Donald Trump and his top officials reportedly discussed the possibility of easing sanctions on Iran on Monday, as a means of engineering a meeting with Iran’s president, Hassan Rouhani, at this month’s UN general assembly.
According to the account by Bloomberg News, the then national security adviser, John Bolton, argued forcefully against such a meeting, a day before his abrupt departure from the White House.
His removal followed deep differences with Trump over the president’s wish to score some quick diplomatic successes, by meeting Rouhani, the Taliban and other US adversaries.
According to the Bloomberg account, the treasury secretary, Steven Mnuchin, argued for a lifting of sanctions as a means of restarting negotiations with Iran. Asked on Wednesday on whether he would meet Rouhani, Trump said: “We’ll see what happens.”
“I do believe they’d like to make a deal,” the president said.
On Wednesday, Trump criticised Bolton for his positions on a range of foreign policy issues, stretching back to his role in advocating the 2003 Iraq invasion.
“He made some very big mistakes,” the president said. “John is known as a tough guy. He’s so tough, he got us into Iraq.”
Bolton had been “way out of line” on Venezuela policy and was “not getting along with people” in the administration, Trump added.
Bolton’s departure from the White House is widely seen in Washington as clearing the way for a more conciliatory foreign policy towards US adversaries in the run-up to next year’s elections, as the president seeks to launch his campaign looking more like a dealmaker than a warmonger.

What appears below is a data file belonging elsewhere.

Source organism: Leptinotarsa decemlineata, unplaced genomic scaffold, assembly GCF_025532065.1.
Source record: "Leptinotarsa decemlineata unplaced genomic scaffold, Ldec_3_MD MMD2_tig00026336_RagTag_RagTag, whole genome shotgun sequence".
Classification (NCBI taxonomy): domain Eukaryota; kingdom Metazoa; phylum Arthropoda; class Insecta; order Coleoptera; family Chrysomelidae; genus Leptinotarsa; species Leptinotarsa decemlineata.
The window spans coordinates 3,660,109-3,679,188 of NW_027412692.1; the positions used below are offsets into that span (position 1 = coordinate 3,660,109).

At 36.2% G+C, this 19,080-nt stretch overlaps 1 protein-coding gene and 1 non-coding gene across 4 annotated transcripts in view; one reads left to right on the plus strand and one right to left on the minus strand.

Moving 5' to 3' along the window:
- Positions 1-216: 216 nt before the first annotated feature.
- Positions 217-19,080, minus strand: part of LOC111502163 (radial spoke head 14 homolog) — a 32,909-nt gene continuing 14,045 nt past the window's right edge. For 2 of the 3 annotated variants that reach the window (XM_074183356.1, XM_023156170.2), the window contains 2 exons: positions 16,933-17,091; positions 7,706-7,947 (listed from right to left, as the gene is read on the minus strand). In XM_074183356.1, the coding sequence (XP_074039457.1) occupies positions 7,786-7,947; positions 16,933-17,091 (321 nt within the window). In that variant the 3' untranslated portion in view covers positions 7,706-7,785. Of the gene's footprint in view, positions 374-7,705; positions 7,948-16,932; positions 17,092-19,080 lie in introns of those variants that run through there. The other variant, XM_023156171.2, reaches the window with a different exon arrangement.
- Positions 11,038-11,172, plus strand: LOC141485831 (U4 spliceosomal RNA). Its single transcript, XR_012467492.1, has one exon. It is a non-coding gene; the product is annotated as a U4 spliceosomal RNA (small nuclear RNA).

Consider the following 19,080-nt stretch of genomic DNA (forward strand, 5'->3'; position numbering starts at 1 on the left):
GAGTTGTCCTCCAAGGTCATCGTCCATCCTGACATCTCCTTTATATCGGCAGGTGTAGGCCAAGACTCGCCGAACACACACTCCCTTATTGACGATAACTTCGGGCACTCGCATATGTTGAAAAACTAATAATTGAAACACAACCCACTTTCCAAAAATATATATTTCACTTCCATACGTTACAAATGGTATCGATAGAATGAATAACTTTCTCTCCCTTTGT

Securing a meeting with Rouhani at the UN general assembly is likely to be challenging without significant sanctions relief, a U-turn from the Trump administration’s “maximum pressure” policy. The Iranian president’s options are limited by domestic politics and the views of the supreme leader, Ali Khamenei, who has thus far been adamant in his rejection of a return to talks.
Foreign policy analysts suggested that to score a quick foreign policy win – or at least the appearance of one – getting nuclear talks with North Korea back on track looks an easier hill to climb. Pyongyang has said it is prepared to restart discussions later this month, although the regime followed the offer with two short-range missile tests and a warning that the US would have to change its negotiating position.
“With Trump flailing around and looking for a Kodak moment, to my mind North Korea seems more ripe than Iran,” said Barbara Slavin, director of the Future of Iran Initiative at the Atlantic Council. “The Iranians must be smelling weakness now, with Trump looking for his fourth national security adviser. Now is not the time to go easy on him.”
Trump acknowledged on Wednesday that Bolton’s presence was an obstacle to negotiating with the North Korean dictator, Kim Jong-un, after the former adviser suggested the “Libyan model” of disarmament for Pyongyang.
“Take a look at what happened to Gaddafi… and he’s using that to make a deal with North Korea?” Trump said. “I don’t blame Kim Jong-un for what he said after that. He wanted nothing to do with John Bolton. That’s not a question of being tough; that’s a question of being not smart.”